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What's in the HEALS Act for Babies?
On July 27th, the Senate Majority introduced a package of legislation under the umbrella of the Health, Economic Assistance, Liability Protection and Schools (HEALS) Act that would provide $1 trillion in funding focused mainly on business and economic recovery, but does little to meet the growing needs of families experiencing the health and economic pressures of COVID-19.
ZERO TO THREE examined the HEALS Act from the standpoint of critical needs identified for babies and families and found it omits–or does not adequately address–key provisions needed to support families with young children such as: comprehensive support for the child care system that meets the need economists estimate to be $50 billion; expansion of paid family and medical leave and paid sick days during and after the pandemic; adequate support for families with young children who are both physically and socially isolated, including a recommended $1 billion for the Community-Based Child Abuse Prevention program; emergency rental assistance to support families in remaining housed as well as an extension to the federal eviction moratorium; and boosts to the minimum and maximum SNAP benefits. Each of these provisions would help families get back to work and meet their basic needs during this unprecedented time.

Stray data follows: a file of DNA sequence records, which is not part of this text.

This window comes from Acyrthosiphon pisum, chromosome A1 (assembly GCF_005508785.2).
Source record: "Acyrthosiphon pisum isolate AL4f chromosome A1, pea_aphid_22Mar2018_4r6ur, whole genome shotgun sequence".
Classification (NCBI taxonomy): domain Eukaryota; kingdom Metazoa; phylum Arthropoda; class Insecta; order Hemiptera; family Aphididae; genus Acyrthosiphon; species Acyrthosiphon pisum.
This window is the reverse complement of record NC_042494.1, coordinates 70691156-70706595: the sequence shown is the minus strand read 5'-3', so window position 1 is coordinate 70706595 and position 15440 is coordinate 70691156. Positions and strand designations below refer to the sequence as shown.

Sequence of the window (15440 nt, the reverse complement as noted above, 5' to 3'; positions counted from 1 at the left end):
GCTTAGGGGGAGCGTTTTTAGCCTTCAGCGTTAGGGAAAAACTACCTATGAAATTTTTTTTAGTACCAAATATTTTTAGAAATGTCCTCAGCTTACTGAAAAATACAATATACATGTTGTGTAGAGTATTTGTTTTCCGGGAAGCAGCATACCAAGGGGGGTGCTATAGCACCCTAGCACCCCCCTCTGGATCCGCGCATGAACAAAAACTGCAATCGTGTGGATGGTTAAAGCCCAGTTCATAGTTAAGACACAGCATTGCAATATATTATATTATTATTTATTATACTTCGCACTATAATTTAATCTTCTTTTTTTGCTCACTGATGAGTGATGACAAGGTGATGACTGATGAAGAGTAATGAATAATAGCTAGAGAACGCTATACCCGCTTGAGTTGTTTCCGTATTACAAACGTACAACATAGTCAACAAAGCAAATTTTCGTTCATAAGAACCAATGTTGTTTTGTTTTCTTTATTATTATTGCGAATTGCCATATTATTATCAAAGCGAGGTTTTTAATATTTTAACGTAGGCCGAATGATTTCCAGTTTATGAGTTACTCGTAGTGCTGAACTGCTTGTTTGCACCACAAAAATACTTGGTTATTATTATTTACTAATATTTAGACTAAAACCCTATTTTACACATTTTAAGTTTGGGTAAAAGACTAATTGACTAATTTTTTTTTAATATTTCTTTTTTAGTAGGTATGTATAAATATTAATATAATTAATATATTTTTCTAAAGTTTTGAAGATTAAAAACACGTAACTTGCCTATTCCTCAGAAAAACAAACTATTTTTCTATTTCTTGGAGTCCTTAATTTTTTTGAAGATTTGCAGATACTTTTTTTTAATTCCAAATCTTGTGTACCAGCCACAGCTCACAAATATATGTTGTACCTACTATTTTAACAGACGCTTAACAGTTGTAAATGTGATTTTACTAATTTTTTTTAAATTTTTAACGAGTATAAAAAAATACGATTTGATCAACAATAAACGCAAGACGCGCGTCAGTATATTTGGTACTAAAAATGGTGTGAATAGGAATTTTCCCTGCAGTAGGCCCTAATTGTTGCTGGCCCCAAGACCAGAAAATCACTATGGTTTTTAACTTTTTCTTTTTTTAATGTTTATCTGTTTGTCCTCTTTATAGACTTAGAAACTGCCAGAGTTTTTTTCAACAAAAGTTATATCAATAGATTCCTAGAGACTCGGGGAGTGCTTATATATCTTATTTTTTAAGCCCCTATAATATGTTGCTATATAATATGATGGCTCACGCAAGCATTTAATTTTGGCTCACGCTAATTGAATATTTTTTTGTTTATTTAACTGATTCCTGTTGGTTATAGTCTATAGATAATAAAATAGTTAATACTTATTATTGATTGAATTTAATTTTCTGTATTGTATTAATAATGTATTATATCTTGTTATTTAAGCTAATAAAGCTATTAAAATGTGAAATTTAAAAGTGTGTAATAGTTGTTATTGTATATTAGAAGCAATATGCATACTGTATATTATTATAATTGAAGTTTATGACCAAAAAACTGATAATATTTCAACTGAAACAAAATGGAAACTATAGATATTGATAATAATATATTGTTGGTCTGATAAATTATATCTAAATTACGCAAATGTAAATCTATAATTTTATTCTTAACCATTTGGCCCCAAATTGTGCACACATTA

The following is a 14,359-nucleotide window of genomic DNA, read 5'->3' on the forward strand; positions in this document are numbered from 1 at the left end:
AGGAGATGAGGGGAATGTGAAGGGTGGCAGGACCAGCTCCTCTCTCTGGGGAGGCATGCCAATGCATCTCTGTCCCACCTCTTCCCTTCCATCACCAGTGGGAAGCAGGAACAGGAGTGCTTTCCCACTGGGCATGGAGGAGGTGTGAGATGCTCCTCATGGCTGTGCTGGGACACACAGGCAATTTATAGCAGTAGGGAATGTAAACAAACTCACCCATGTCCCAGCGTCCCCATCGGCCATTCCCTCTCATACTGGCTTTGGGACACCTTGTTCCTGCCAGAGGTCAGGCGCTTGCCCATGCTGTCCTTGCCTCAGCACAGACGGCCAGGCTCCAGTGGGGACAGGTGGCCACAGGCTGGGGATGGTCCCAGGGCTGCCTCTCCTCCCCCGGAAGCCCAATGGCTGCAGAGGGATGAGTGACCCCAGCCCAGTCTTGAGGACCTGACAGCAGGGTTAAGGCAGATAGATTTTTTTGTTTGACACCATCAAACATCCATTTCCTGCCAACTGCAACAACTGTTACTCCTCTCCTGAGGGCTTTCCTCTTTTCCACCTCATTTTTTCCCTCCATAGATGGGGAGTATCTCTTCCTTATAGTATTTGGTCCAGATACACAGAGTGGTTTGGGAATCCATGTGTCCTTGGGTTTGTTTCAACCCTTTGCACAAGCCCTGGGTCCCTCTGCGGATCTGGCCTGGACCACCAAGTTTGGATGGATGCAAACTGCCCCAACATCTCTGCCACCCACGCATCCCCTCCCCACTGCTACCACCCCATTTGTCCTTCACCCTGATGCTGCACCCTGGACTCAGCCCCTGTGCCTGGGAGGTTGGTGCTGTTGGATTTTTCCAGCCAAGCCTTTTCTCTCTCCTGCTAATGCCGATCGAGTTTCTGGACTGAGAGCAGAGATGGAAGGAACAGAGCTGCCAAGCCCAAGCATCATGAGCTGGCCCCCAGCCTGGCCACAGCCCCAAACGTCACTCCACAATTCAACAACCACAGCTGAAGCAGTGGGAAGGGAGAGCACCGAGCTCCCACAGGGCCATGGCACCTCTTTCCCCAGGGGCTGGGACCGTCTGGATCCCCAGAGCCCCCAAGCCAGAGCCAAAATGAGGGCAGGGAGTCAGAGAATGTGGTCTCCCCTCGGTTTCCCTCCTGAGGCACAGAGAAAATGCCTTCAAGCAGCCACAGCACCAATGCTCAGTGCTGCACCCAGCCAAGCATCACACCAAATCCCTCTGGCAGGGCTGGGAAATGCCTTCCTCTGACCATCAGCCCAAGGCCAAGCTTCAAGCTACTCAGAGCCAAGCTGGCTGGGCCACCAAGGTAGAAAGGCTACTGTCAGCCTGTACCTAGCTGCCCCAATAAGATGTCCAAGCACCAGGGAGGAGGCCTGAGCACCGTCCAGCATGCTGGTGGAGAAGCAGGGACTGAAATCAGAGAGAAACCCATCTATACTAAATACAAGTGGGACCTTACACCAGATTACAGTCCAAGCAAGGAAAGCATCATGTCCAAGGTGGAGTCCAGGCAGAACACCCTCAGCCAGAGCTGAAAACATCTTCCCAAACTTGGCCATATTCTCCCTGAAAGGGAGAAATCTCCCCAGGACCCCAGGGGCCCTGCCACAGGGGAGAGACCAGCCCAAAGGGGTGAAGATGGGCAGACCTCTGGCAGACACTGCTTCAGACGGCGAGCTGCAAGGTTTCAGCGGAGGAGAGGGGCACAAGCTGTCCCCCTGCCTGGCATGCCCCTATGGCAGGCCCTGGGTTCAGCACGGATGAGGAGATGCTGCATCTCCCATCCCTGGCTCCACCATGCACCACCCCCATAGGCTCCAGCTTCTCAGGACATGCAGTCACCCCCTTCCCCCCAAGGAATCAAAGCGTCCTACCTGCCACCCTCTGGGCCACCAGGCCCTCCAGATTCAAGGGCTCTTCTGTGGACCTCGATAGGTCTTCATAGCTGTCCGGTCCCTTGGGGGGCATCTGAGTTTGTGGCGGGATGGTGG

The science of child development tells us that babies’ experiences during this crisis will profoundly shape their lives. Since the passage of Families First Coronavirus Response Act (FFCRA) and the Coronavirus Aid, Relief and Economic Security (CARES) Act, ZERO TO THREE has continued to hear directly from families with infants and toddlers, as well as child care providers, about their experiences coping with financial worries and family stress. We also have been drawing on the Rapid Early Childhood Survey, which provides an invaluable window to the experiences of families with young children during this crisis.
Download the full analysis below which highlights components of the HEALS Act that will ultimately affect the nation’s ability to sustain the child care system, boost families’ economic security, support strong families and strong social-emotional health, and meet families’ basic needs during the pandemic and beyond, on the nation’s road to recovery.
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